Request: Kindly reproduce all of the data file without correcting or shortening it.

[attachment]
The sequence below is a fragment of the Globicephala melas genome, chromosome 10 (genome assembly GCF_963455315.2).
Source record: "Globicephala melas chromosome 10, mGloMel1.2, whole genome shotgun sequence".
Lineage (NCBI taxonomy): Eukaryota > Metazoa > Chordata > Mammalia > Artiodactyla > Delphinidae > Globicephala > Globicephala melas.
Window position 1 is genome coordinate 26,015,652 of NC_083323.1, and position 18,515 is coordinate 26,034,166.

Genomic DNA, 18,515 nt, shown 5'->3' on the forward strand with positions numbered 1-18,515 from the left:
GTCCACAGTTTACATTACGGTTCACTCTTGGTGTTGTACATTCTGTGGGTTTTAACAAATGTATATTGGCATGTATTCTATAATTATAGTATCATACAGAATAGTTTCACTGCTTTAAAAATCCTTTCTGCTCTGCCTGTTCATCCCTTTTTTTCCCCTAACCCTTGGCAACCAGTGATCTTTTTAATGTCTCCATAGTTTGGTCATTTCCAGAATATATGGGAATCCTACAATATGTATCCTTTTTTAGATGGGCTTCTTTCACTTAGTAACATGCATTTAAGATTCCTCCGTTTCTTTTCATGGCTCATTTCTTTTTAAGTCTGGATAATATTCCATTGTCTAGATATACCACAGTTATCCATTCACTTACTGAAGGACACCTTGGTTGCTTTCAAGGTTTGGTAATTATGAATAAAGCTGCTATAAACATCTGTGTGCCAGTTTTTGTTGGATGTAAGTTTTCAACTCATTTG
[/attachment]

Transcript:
The sequence below is a fragment of the Globicephala melas genome, chromosome 10 (genome assembly GCF_963455315.2).
Source record: "Globicephala melas chromosome 10, mGloMel1.2, whole genome shotgun sequence".
Lineage (NCBI taxonomy): Eukaryota > Metazoa > Chordata > Mammalia > Artiodactyla > Delphinidae > Globicephala > Globicephala melas.
Window position 1 is genome coordinate 26,015,652 of NC_083323.1, and position 18,515 is coordinate 26,034,166.

Genomic DNA, 18,515 nt, shown 5'->3' on the forward strand with positions numbered 1-18,515 from the left:
GTCCACAGTTTACATTACGGTTCACTCTTGGTGTTGTACATTCTGTGGGTTTTAACAAATGTATATTGGCATGTATTCTATAATTATAGTATCATACAGAATAGTTTCACTGCTTTAAAAATCCTTTCTGCTCTGCCTGTTCATCCCTTTTTTTCCCCTAACCCTTGGCAACCAGTGATCTTTTTAATGTCTCCATAGTTTGGTCATTTCCAGAATATATGGGAATCCTACAATATGTATCCTTTTTTAGATGGGCTTCTTTCACTTAGTAACATGCATTTAAGATTCCTCCGTTTCTTTTCATGGCTCATTTCTTTTTAAGTCTGGATAATATTCCATTGTCTAGATATACCACAGTTATCCATTCACTTACTGAAGGACACCTTGGTTGCTTTCAAGGTTTGGTAATTATGAATAAAGCTGCTATAAACATCTGTGTGCCAGTTTTTGTTGGATGTAAGTTTTCAACTCATTTG